- The Washington Times - Wednesday, September 30, 2009

Homemade bombs known as IEDs appear to be North Korea’s latest weapon in its decades-long conflict with South Korea, the U.S. commander in Seoul said Tuesday.

Army Gen. Walter L. “Skip” Sharp said missiles and long-range artillery that could hit the South Korean capital remain the top threat posed by the North’s reclusive regime.

But he said Pyongyang was turning to newer military means, such as improvised explosive devices left on roadsides, that have forced U.S. troops to “make sure we’re leaning the lessons out of Iraq and Afghanistan with IEDs and other types of devices.”

“I’m confident that they will use those capabilities,” Gen. Sharp told military reporters Tuesday.

He added: “I think that the North Koreans probably realize that they could not win in a normal, conventional all-out attack - you know, reunify the peninsula by force. … That’s a nonstarter.”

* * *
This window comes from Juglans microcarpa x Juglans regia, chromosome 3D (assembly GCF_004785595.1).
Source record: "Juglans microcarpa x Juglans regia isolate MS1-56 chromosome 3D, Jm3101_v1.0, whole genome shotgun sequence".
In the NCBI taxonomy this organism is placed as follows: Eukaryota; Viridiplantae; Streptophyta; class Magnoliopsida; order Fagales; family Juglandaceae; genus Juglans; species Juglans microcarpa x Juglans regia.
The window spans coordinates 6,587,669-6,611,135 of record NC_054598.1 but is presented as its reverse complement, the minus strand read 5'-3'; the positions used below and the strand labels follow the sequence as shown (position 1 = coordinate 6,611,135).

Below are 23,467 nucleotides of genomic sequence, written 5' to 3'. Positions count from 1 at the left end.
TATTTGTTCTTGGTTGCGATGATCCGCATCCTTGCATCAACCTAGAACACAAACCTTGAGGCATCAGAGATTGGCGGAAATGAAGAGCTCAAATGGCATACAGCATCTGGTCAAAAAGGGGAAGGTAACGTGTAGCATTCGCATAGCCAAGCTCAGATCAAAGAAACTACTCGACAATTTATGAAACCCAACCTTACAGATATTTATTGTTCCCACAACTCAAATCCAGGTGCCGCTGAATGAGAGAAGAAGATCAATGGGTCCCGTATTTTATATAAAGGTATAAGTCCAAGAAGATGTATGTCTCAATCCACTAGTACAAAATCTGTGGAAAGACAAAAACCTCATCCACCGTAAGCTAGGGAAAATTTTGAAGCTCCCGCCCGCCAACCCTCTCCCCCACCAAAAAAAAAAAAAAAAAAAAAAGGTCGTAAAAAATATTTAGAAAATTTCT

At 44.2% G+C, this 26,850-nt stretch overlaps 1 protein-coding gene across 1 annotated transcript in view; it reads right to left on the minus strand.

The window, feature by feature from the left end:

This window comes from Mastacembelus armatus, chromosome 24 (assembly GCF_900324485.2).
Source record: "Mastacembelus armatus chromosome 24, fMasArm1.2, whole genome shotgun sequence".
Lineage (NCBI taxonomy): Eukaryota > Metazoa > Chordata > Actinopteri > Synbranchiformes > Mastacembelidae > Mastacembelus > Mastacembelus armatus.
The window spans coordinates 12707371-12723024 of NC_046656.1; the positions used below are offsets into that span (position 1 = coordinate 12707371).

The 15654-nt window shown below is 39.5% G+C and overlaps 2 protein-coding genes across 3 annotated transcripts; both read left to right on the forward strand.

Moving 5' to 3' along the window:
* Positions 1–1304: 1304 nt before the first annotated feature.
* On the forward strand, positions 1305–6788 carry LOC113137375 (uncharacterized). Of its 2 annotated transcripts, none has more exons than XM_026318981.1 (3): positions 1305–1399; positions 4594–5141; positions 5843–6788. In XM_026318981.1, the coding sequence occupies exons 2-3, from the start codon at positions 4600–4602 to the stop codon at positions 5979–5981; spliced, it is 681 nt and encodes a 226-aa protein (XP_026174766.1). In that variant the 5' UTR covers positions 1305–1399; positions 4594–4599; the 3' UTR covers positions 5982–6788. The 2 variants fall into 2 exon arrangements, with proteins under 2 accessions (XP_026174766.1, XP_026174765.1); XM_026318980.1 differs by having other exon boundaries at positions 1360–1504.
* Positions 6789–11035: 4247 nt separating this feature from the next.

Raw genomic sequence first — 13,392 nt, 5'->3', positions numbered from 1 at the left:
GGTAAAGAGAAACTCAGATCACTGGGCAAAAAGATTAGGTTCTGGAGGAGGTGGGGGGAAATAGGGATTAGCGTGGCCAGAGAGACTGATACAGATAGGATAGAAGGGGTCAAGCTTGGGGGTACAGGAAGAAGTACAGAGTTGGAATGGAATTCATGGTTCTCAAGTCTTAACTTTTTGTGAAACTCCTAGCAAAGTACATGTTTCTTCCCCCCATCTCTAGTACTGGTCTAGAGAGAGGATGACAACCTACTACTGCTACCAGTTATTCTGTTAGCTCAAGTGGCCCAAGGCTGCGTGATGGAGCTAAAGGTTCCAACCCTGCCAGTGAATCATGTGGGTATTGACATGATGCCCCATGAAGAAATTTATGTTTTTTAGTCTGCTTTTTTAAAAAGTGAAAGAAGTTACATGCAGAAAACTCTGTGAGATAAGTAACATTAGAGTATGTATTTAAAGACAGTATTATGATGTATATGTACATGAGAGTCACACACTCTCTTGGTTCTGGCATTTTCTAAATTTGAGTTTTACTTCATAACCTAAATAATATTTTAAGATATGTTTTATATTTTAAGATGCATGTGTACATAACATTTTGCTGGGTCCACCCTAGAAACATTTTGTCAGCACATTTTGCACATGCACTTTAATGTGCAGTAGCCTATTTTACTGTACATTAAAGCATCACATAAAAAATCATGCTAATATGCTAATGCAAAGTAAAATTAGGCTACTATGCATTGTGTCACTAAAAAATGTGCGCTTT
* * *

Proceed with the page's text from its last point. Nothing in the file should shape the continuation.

He said South Korea also has set up a headquarters to protect its cybersecurity from North Korean intrusions.

Still, North Korea’s artillery - some of which Gen. Sharp said are “located right on the DMZ,” or demilitarized zone that separates the two nations - continues to pose the most grave threat to the South. He said Seoul recently bought long-range Patriot defense missiles from Germany to counter threats from the North.

The two Koreas technically remain at war because their three-year conflict ended in a truce in 1953, not a peace treaty.

In July, North Korea test-fired a barrage of ballistic missiles into waters off its east coast, marking a show of force that defied U.N. resolutions and drew international condemnation. It has also tested two atomic bombs.

Mr. Sharp also said the reclusive North Korean leader Kim Jong-il remains in charge, despite reports of his failing health. Mr. Kim has been seen out in public far more this year than in 2008, despite appearing thinner and suffering from paralysis in one arm.

He said there’s no indication that Mr. Kim’s 26-year-old son, Jong-un, has taken over, although “there’s some grooming going on. And we’ll see how long he has to groom.”

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